In a past article, I explored which countries’ stock markets were safest for your money. Not long after, I saw this article on Warren Buffett taking an interest in German companies. Because Buffett seeks out value like a heat-seeking missile, I wanted to look into this. First, I turned to some Federal Reserve Economic Data (FRED).
A decent metric for national stock valuations is overall market capitalization vs. GDP. This is something Buffett has mentioned in the past. Of course you can see why Germany looks attractive. At 37%, it has by far the lowest rate of market cap / GDP out of the four largest world economies. Certainly you would expect a financial market as advanced as America’s to have a higher ratio, but China’s? Now, China’s ratio has fallen a lot since 2007, but it still stood at 59% in 2011 vs. Germany’s 37%.
Which brings us to a weakness in the data set. We’re stuck three years ago. We have the right metric, but for the wrong time frame. Unfortunately we’re forced to compare apples to oranges, but sometimes analysis is about getting an imperfect answer to the right question rather than a perfect answer to the wrong question.
Below are Google finance data for various country-based ETFs — S&P500, Japan (EWJ), Germany (EWG), China (FXI). Before we begin, let’s examine what we’re missing. That way we can use any shortcomings of this analysis to see where there’s value and, hence, opportunity. What are we missing?
- Change in the number of shares: the below shows price, but with companies gobbling up their own shares, an upward movement in price doesn’t necessarily mean that overall market capitalization has gone up.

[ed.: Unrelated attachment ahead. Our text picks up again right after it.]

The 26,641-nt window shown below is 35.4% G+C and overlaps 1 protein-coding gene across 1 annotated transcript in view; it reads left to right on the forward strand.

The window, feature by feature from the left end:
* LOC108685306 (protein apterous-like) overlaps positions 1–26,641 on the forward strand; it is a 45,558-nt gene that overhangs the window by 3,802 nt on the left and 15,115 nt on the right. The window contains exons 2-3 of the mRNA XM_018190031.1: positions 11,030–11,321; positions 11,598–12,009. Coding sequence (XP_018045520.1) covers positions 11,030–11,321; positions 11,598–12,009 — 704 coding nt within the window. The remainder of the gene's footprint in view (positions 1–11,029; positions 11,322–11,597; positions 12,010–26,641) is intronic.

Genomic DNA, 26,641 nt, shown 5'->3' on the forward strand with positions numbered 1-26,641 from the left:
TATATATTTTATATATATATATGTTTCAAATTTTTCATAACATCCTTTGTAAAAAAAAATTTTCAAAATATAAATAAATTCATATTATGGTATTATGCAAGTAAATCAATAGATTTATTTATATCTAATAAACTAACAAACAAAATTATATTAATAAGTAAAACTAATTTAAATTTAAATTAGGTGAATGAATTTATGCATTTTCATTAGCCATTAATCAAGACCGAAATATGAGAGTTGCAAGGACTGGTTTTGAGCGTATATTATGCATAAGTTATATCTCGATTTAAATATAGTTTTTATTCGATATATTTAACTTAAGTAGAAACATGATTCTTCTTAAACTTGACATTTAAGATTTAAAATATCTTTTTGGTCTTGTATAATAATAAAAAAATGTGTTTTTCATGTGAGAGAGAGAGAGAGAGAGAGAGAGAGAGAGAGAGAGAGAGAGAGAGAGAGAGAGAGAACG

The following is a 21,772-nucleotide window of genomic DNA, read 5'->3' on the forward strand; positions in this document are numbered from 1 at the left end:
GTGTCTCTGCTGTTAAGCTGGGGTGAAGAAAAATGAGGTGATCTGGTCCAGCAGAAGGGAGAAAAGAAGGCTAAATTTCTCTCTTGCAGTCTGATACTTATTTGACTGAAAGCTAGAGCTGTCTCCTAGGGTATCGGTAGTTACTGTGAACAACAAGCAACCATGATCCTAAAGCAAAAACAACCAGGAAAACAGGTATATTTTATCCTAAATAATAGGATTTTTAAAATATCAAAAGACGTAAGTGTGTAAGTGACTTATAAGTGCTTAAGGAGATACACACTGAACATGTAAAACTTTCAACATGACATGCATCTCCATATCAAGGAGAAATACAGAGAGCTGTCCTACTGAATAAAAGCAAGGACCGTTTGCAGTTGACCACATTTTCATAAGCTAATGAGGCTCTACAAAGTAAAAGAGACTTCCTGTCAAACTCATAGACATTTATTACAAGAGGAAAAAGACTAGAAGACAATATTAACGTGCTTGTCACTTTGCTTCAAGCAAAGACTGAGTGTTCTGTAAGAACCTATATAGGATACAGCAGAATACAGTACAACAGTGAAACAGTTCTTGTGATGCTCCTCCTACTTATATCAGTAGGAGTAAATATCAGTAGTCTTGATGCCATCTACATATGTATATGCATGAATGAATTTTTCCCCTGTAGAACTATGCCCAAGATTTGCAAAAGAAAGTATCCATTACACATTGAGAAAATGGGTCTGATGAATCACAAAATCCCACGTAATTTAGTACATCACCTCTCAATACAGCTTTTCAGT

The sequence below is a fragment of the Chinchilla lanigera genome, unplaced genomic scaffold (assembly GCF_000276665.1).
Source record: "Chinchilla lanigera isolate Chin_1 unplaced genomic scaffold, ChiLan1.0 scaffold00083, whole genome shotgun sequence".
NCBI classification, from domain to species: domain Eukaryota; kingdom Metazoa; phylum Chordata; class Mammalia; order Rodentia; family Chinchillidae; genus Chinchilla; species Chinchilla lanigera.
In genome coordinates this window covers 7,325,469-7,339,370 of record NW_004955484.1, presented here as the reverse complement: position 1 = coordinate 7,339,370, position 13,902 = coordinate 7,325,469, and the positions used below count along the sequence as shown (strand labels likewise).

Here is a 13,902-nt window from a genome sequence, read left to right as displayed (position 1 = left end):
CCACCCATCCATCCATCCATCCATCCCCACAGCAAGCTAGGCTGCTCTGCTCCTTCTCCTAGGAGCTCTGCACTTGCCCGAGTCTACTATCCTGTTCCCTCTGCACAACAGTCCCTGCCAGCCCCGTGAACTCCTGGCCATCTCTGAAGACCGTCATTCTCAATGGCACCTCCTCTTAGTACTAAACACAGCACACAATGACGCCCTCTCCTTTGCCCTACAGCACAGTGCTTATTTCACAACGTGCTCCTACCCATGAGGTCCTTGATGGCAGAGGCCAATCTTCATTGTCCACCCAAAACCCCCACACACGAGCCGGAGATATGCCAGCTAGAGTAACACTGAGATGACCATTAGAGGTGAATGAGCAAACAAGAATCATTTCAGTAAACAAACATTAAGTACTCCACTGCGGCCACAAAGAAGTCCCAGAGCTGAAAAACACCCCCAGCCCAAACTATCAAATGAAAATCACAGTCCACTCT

- Change in GDP: A fast-growing country like China (and growth is fast even with its recent slowdown) will adjust its market cap/GDP ratio downwards just by waiting. There needn’t be a stock market crash so long as GDP catches up.
- Expected change in GDP: Another factor affecting valuations is, of course, the expected rate of change in GDP. In 2011 we judged Germany to be ultra cheap vs. China with its less-advanced financial markets. But think about expected changes in GDP around 2011. The Eurozone was (as it always is) in a debt crisis while China’s prospects seemed (comparatively) far better.
Looking at the change in markets since 2011 (where the FRED data cut off), we see that the S&P 500 shot up 67%. Share buybacks by American companies may have mitigated this, and smarter Federal Reserve policy to insure steady growth has helped markets immensely. Nevertheless, American companies are trading at a premium to the other three countries. Maybe investors trust the Federal Reserve more to preserve growth. If the last 8 years are a guide to future policy, they should trust the Fed more. But how much of a premium is that worth? Will social democratic Europe really tolerate depression and deflation for much longer? Draghi’s new QE program suggests that they will not.
All the other ETFs have appreciated more slowly, suggesting they remain undervalued when compared to US stocks. China’s ETF only increased 0.35%. With GDP growth coming in between 7%-9% since 2011, the market cap/GDP ratio now probably looks very solid for a value investor. Coming off a low base, Germany’s 26% appreciation looks like the start of something big, unless the ECB finds a way to screw it up.
Conclusion? There are some wonderful German companies out there with good valuations. Volkswagen (VLKAY), BASF (BASFY), BMW (BAMXY), Allianz (AZSEY) and Deutsche Bank (DB) stand out especially.